Between the likes of Marvel vs Capcom, Super Smash Bros and NEO GEO Battle Coliseum, suffice to say that it is characteristic of the crossover fighting game sub-genre to not take yourself so seriously. Put any worries about canon to rest, don’t sweat character balance too much, and just have a good time. SEGA’s one and only foray into the world of crossover fighters dropped twenty years ago today, and if it’s not immediately obvious that they’ve let their hair down, it will be once you unlock Rent-A-Hero.
Fighters Megamix bills itself as a crossover between the Virtua Fighter and Fighting Vipers franchises, two series which mean considerably less to your average Joe today than they did back in 1996. I remember when Masahiro Sakurai unveiled the Akira and Jacky Mii costumes for Super Smash Bros for Wii U, Twitter blew up with questions along the lines of “what the hell is Virtua Fighter?” Nevertheless, Fighters Megamix has carved its way into the libraries of many fighting and retro game fans in recent years, largely due to its outrageous roster.
Admit it. You know about this game because of the car. I don’t judge you. It’s been twenty years.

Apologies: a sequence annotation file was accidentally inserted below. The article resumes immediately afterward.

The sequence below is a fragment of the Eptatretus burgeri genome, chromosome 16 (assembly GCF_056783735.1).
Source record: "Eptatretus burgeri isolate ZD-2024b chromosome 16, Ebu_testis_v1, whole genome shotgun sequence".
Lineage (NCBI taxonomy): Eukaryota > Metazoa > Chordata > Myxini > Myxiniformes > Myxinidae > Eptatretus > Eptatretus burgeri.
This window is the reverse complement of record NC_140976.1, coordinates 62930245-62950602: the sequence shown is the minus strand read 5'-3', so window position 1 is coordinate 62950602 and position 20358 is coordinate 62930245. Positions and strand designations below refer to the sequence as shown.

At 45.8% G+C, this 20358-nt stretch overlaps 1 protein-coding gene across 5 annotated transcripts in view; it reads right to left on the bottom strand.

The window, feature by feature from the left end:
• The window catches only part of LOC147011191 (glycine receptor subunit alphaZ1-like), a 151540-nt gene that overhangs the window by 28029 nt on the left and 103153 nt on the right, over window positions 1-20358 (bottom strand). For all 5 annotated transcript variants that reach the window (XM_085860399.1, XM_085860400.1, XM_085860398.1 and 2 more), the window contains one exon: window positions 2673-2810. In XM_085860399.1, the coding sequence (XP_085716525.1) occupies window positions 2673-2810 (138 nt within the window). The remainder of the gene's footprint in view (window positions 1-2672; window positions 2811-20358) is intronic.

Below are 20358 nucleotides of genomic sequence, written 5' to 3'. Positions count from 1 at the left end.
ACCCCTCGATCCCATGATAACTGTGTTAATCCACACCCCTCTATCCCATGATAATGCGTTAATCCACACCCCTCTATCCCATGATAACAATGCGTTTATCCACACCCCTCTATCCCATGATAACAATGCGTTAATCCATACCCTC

The good news is that behind the zany playable characters, there’s a fun fighting game keeping the stove hot. Fighters Megamix adopts the 4 button control scheme of Virtua Fighter 3, granting everyone the ability to evade while allowing VF characters to boast their VF3 movelists. This is especially cool since the game came to Saturn mere months after VF3 landed in Japanese arcades, meaning that players could practice commands and combos at home rather than paying an arm and a leg at the arcade. This is amplified by the game’s training mode, which features command training, something absent from VF until VF4 many years later. There are also Survival and Team Battle modes to complement the arcade ladders, altogether rounding out a good number of things to do if you don’t have a buddy to beat up.
There’s so much that’s peculiar about Fighters Megamix – why, for instance, did it never get an arcade port? The cart-based STV arcade board was nearly identical in architecture to the SEGA Saturn, and saw plenty of other Saturn exclusive fighters such as Virtua Fighter Kids or Final Fight Revenge. What is Deku? Why is Deku? Another oddity is the number of VF3 artifacts that wound up in the game. Siba’s stage is Wolf’s desert stage and his theme is Jeffry’s island stage theme. Makes me wonder if all this time when we were looking for the mythical VF3 Saturn it was right under our noses.
Luckily, despite the game’s growing popularity it’s still relatively affordable to pick up. It’s import friendly, so if you have the ability to play Japanese Saturn games, that’ll cut the cost even further. It plays fine with the Saturn pad, although to record some of the Virtua Fighter 3 combos I had to emulate the game since I found Akira’s dragon-lance too difficult on pad.
What’s your history with the game? Were you playing it back in ‘96? (Confession time – I wasn’t, but I was playing Virtua Fighter 2!) Will you revisit it to celebrate its 20 year anniversary?